There is no definitive blood test or x-ray to determine the diagnosis of fibromyalgia. This initially led doctors to believe that fibromyalgia is “all in the patients’ head.” Extensive studies now show that fibromyalgia has a physiologic basis most likely mediated by the central nervous system. Tender points are sensitive to touch and pressure. Fibromyalgia patients report allodynia (a condition when normally non-painful stimuli is painful) and hyperalgesia (extreme sensitivity to painful stimuli). Functional MRI testing shows that fibromyalgia patients’ brains do in fact respond differently to painful stimuli. Musculoskeletal pain and fatigue is a chronic problem and can wax and wan in the patient. There is no generally accepted cure for fibromyalgia and most patients can expect to have this problem lifelong. Treatment can reduce the severity of symptoms and help patients to lead a more normal life.


Each person with fibromyalgia has come to the diagnosis through a different path and has a different set of symptoms. The best treatment program for each patient will include many components. For that reason, a multidisciplinary approach has been shown to be the most effective. There are also many things a person with fibromyalgia can do to improve the quality of their lives. Becoming educated about fibromyalgia is a first step. Education by both the physician and patient will decrease the frustration felt by both parties and help improve the odds of successful treatment.

It is important for the physician to determine if the patient has problems with sleep. Some of these disturbances include sleep apnea, restless legs syndrome, periodic limb movements and teeth grinding, among other disorders that affect specific stages of sleep. Physicians may request a full sleep study to determine if a patient has a specific sleep problem, and to help determine the best medication for the patient’s condition. Patients need to be sure they are doing everything they can to improve their sleep. Learning about good sleep hygiene, and the actions they can take to improve their sleep, is one of the most important ways a patient can take control of their chronic illness.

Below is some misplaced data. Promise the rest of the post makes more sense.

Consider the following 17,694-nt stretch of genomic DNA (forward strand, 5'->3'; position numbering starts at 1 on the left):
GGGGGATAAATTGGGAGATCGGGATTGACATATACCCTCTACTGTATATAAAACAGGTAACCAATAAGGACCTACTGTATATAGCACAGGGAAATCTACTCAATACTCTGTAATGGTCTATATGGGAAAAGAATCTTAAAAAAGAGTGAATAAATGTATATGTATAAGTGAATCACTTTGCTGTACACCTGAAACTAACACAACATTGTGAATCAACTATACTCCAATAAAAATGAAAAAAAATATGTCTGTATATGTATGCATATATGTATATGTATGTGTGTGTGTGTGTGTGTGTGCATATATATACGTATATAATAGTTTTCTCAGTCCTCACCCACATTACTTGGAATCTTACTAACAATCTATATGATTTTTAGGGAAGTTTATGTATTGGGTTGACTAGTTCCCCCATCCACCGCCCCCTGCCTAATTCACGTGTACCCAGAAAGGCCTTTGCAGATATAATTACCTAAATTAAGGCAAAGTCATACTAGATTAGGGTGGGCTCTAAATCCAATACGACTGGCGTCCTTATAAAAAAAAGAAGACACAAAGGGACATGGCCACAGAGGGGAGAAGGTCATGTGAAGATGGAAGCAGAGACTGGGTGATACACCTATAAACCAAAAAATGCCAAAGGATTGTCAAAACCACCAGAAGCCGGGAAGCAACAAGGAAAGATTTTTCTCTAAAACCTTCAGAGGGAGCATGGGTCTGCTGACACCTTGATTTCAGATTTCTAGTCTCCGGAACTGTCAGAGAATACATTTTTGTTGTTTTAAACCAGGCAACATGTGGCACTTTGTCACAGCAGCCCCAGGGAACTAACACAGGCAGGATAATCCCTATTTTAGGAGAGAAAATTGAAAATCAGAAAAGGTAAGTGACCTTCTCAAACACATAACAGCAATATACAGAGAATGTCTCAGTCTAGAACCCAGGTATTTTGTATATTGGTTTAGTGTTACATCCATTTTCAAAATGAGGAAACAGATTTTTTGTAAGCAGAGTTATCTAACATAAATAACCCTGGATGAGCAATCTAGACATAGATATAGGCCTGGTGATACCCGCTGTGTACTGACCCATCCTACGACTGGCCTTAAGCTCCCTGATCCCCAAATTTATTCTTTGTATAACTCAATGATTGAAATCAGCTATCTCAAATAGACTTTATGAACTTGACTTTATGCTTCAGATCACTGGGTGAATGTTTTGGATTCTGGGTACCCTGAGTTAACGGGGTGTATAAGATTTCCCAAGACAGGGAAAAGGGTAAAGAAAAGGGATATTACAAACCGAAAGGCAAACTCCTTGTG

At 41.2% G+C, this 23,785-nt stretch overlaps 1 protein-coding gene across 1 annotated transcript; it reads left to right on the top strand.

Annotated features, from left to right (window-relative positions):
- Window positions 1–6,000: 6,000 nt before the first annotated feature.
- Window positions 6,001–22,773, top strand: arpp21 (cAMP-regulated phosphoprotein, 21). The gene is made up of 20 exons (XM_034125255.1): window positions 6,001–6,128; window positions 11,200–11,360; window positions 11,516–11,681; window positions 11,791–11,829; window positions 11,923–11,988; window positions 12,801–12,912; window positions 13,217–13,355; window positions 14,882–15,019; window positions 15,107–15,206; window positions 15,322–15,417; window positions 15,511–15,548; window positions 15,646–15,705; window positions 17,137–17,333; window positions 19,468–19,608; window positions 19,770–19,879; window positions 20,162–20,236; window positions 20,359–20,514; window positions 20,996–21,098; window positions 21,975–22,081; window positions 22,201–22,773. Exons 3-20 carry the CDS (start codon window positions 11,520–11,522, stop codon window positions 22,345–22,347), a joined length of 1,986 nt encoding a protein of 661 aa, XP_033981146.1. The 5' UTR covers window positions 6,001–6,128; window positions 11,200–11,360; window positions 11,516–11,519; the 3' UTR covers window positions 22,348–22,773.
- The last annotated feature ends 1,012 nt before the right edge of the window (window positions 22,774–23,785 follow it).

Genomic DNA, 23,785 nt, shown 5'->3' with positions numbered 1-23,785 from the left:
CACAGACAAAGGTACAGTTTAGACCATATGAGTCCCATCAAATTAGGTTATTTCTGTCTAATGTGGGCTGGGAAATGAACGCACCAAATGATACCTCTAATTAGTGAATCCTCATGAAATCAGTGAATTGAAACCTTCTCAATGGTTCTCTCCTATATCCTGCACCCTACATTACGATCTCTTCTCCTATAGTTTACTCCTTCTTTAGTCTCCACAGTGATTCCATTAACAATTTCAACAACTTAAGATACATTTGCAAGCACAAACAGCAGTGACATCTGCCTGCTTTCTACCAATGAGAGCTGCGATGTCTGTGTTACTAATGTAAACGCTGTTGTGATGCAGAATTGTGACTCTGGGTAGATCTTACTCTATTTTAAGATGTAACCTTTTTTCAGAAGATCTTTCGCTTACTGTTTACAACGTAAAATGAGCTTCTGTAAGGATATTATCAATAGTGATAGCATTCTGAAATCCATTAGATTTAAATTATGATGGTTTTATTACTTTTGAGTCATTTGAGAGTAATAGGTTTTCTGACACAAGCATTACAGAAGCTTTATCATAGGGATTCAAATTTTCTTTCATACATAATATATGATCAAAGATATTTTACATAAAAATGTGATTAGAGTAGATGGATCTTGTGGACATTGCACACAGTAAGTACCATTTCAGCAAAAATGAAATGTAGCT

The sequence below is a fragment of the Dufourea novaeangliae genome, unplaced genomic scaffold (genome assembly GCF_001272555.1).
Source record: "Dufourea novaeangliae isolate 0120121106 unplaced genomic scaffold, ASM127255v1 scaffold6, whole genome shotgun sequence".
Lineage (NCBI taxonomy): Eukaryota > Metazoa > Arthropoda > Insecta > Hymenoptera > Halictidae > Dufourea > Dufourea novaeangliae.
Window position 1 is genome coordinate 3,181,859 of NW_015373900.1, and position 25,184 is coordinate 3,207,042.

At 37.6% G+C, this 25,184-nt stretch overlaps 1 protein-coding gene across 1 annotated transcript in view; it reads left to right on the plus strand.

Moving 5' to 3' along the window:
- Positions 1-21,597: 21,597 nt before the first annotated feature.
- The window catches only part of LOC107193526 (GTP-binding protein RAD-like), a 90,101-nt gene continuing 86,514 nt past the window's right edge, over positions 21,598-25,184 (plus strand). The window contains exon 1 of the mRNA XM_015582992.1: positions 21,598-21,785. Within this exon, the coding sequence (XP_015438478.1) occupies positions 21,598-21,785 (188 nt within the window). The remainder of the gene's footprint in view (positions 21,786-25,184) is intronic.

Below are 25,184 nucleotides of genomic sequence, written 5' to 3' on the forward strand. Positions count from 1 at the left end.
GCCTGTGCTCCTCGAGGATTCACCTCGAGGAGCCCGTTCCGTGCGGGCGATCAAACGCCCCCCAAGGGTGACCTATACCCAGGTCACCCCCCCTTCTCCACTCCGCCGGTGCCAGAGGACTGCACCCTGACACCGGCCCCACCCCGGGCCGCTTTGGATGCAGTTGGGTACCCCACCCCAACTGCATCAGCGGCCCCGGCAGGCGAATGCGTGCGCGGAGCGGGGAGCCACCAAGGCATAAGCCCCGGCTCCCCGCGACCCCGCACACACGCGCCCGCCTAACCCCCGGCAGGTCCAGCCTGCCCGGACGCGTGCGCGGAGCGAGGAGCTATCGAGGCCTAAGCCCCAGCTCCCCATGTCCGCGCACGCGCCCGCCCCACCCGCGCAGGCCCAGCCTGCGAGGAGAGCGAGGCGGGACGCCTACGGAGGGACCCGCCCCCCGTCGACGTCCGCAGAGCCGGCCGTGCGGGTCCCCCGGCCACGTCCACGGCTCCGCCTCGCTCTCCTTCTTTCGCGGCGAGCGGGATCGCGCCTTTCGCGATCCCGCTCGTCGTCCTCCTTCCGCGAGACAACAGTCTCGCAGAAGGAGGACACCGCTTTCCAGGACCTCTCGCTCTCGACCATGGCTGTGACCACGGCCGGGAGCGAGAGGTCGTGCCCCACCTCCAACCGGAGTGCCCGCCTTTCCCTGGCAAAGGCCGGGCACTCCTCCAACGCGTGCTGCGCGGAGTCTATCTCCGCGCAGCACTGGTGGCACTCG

People with fibromyalgia frequently become deconditioned and lose muscle tone because even normal activities seem painful. Increasing appropriate daily activities can be beneficial for the person with fibromyalgia. Research has shown that eccentric exercises (using muscles that are both contracted and lengthening like in vacuuming) are especially hard on people with FM. However, most activities can be modified. Patients can take smaller steps when walking down hill and walk forward with the vacuum cleaner instead of pushing it out and in all with arm movements. One way to think about how to modify activities is for the person with FM to imagine they have a hoop skirt around their neck. All their arm motions should stay within the confines of the imaginary skirt. As the person with FM increases daily activities, efforts should be made to add a regular exercise and stretching routine. Regular walking, the use of a stationary bicycle, and swimming or other low impact type of activity can be beneficial to FM patients. Supervision by a physical therapist or an exercise physiologist can be of benefit. The researchers at the Oregon Health and Science University have made wonderful materials on exercise available at the Fibromyalgia Information Foundation website, It is okay to start slow—even one or two minutes a couple of times a day can begin to improve the conditioning of a person with FM.